The same year that PharmacyChecker opened its virtual doors in 2003, Congress passed and the president signed the Medicare Prescription Drug Improvement and Modernization Act of 2003, which gave birth to Part D of Medicare – a program in which Medicare enrollees can choose a pharmacy benefit plan. Before Part D, millions of older Americans were even more hard pressed to afford medications than they are today – although they still are! But Part D finally brought older Americans justice.

If you’re enrolled in traditional Medicare then you’re eligible for Part D. You can enroll in a Part D plan (in fact you have to under most circumstances) after you’re signed up for Medicare pretty much at any time. But the general enrollment period is now: October 15 – December 7. [FYI: there’s a Part C, called Medicare Advantage, which is more expensive but potentially offers better coverage than traditional Medicare, but we’re not discussing it herein. For more on Part C click here].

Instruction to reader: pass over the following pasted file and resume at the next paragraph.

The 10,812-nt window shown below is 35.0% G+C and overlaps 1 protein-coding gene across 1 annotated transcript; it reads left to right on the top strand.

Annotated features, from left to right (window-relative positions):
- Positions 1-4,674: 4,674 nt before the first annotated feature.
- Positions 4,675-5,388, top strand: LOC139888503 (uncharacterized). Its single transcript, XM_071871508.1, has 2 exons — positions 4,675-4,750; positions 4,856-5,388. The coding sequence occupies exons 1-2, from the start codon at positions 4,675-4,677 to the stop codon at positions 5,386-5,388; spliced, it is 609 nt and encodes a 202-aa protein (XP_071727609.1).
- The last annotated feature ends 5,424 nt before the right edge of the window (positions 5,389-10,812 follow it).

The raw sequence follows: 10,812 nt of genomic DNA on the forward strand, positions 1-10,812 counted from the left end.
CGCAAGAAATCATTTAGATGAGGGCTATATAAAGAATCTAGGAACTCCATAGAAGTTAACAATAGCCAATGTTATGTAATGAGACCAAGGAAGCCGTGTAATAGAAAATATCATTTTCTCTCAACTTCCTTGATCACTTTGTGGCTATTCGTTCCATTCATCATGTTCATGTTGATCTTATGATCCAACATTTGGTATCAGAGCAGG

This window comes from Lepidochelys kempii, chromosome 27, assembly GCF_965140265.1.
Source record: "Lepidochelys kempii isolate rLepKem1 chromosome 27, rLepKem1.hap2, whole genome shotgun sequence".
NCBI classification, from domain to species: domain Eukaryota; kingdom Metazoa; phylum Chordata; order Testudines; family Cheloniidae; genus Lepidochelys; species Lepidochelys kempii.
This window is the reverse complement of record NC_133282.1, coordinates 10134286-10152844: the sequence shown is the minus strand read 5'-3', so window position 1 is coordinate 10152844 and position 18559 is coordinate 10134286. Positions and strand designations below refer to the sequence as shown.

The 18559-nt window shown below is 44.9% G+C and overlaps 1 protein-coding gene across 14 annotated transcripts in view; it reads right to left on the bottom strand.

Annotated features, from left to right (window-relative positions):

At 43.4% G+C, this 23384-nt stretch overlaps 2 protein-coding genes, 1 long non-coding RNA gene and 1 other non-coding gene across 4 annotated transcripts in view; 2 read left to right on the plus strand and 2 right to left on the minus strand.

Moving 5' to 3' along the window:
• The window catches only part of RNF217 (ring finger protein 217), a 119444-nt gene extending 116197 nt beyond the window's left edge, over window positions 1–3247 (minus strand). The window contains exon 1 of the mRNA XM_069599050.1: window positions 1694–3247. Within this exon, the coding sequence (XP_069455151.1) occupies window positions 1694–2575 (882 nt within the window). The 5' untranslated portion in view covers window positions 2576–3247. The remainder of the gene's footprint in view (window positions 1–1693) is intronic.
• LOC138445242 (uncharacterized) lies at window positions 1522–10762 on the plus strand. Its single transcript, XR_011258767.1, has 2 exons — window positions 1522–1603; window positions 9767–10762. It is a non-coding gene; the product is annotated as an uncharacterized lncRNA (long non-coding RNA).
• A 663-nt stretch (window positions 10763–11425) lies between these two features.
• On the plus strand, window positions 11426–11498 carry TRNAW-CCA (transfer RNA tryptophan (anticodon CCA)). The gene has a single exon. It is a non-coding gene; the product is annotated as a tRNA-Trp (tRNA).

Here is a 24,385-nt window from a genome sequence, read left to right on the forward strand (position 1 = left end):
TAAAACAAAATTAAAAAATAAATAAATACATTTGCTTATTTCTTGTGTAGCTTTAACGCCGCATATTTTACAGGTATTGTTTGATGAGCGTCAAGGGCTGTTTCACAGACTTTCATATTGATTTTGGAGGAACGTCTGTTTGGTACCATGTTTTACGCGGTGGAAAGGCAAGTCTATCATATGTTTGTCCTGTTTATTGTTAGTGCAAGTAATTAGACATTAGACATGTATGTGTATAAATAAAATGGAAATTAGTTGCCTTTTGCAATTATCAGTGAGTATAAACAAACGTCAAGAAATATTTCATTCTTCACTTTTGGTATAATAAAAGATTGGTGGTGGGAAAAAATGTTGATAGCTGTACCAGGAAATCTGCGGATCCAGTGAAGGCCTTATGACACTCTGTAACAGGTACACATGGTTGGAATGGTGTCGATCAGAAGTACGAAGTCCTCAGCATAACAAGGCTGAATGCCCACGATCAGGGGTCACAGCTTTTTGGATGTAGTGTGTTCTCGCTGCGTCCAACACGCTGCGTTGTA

Part D plans change each year and to maximize your prescription savings, you have to do the research every year. It doesn’t matter if you are new to Medicare and haven’t picked a Part D plan or you’ve been on Medicare for ten years and already have a Part D plan: you can avoid big headaches by digging in and finding the best plan for 2017.  DON’T BE COMPLACENT.

Can you save money by not signing up for a plan, avoiding the premiums that go along with them (not to mention the hassles) and using online pharmacies and prescription discount cards instead? You might BUT I STRONGLY RECOMMEND THAT YOU ENROLL IN A PLAN. The plan not only helps cover your basic prescription costs but it’s insurance!! If you get really sick and need very expensive medication, then you’ll need pharmacy coverage through Medicare. There may be situations during the coverage gap, also known as the “donut hole,” that you could choose to buy online to save money, but that’s for another blog post. To be clear: while safe international online pharmacies provide lower cost medication – you still need to sing up for a Part D plan.